Seahawks trade WR Harvin after he likely wore out his welcome
The only thing speedier than Percy Harvin in uniform is how fast the wide receiver wore out his welcome in Seattle.
Roughly 19 months after his ballyhooed arrival, the Seahawks had enough. As first reported by FOX Sports NFL Insider Jay Glazer, Harvin was traded Friday afternoon to the New York Jets for a conditional draft choice.
Few — if any — players in league history were ditched by a franchise so quickly after such a large investment was made. The Seahawks sent multiple picks to Minnesota — including a first-rounder — for Harvin in March 2013 and then signed him to a six-year, $67 million contract extension with $25.5 million guaranteed.
The fact he’s now gone speaks volumes for how much Harvin had fallen out of favor.
Harvin has had a disappointing season, bad luck — he had three TDs called back by penalties in Week 5 — and a thigh injury that had him questionable for this weekend. But this likely wasn’t a performance or health issue. It was a case of Harvin no longer fitting into the team fabric for various behind-the-scenes reasons.
Harvin got into altercation with then-Seahawks WR Golden Tate before Super Bowl XLVIII that left Tate with black eye, according to multiple reports. Harvin also reportedly asked out of Sunday’s loss to the Cowboys and refused to go back in when coaches asked him to play.
The Vikings felt the same way about Harvin. That’s why a player with Harvin’s ample talent was available in the 2013 offseason.
As much as this deal blew up in their faces, Seahawks head coach Pete Carroll and general manager John Schneider deserve credit for this: They know when something isn’t working and take steps to fix it instead of refusing to act because it would acknowledge a mistake was made.
One previous example of this involved Matt Flynn. Rather than feel compelled to start Flynn at quarterback entering the 2012 season because he was signed to a three-year, $20 million free-agent contract, the Seahawks held an open competition for the starting job. Russell Wilson won the battle and Flynn was gone a year later.
The Jets must believe Harvin will change his spots or gel better with Rex Ryan than Carroll, who also carries the moniker of being a “player’s coach.” The move also reeks of some desperation by Jets general manager John Idzik. His refusal to sign more veterans in free agency despite having ample salary-cap space has left Ryan in the lurch and contributed to New York’s 1-6 record.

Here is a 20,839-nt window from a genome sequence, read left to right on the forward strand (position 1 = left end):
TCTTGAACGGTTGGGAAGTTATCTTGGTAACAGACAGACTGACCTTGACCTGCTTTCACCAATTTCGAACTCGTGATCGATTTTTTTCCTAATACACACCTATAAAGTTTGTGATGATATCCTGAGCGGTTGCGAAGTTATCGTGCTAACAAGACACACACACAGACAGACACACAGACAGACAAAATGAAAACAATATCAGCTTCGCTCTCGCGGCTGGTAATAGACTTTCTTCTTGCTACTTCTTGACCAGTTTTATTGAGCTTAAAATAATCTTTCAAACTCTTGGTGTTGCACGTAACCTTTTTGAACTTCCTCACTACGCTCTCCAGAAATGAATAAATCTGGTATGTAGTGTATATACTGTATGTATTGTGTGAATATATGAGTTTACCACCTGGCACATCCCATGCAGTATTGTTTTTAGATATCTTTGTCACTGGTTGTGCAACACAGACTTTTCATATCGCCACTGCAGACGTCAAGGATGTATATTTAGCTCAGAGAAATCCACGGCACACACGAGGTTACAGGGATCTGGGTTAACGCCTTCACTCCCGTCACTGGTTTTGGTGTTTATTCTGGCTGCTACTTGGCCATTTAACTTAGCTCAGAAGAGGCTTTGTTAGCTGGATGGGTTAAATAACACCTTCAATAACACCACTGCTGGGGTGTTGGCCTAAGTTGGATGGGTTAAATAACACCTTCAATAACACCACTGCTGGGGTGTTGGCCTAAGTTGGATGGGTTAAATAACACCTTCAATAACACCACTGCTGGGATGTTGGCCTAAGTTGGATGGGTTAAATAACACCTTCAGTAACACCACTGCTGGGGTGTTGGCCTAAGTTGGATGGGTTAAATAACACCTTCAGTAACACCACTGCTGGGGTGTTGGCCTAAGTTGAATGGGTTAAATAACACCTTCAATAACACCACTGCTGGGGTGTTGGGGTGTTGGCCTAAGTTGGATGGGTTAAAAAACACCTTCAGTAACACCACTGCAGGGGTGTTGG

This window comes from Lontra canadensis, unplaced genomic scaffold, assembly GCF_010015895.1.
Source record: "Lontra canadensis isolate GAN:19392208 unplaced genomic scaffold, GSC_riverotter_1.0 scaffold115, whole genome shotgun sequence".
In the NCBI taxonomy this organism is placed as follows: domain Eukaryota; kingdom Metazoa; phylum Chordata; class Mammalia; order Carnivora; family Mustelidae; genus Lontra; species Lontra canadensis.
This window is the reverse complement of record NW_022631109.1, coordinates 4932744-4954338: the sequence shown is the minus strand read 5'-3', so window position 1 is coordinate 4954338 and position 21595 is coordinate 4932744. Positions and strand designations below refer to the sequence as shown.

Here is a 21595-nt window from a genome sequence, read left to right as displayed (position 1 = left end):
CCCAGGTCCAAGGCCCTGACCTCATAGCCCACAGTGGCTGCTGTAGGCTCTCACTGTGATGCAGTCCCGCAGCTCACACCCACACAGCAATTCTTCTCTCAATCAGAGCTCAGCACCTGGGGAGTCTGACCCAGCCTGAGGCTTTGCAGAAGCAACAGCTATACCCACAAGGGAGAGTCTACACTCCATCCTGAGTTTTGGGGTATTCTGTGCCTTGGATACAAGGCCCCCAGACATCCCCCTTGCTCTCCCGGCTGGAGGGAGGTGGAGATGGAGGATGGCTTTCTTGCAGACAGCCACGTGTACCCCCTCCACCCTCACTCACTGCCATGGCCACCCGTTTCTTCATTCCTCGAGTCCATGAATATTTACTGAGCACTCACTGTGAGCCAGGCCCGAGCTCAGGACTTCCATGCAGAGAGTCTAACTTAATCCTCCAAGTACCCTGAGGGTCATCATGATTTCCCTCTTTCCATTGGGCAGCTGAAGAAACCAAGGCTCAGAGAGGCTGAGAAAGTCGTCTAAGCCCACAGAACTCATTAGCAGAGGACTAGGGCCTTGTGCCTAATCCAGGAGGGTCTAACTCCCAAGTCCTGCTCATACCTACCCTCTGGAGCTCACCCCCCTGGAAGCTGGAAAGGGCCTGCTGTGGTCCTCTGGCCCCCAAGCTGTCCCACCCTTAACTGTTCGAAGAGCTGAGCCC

Who knows? Maybe Idzik figures if the trade doesn’t pan out and the Jets keep losing that he won’t have to deal with the fallout because he’ll be fired.
But there’s enough negativity in New York already. This is a reason for Jets fans to celebrate what Idzik did.
Harvin is still in the prime of his career at age 26. He didn’t cost a high draft pick to obtain.
The Jets now have Harvin under contract through the 2018 campaign at roughly $10.4 million a season, which is a reasonable price for what he provides. New York also can cut Harvin without having to take a major cap hit if things don’t work out.
Harvin can do it all as a rusher, receiver and returner. He will give a new meaning to “jet sweep” on misdirection plays. Even when he doesn’t get the carry, opposing defenses still have to account for Harvin. That will create more opportunities for others to succeed.
The Seahawks don’t have anyone who can fill Harvin’s role. I doubt they even try. The most likely scenario has Seattle placing a greater emphasis on its running attack and being more judicious in the passing game like in 2013 when Harvin was out while recovering from hip surgery.
Thanks to his performance helping Seattle win Super Bowl 48, Harvin will forever be part of Seahawks lore. But the Seahawks reached that game without having Harvin available for almost the entire 2013 season.
Carroll and Schneider clearly believe they have a better chance of doing so again with Harvin elsewhere.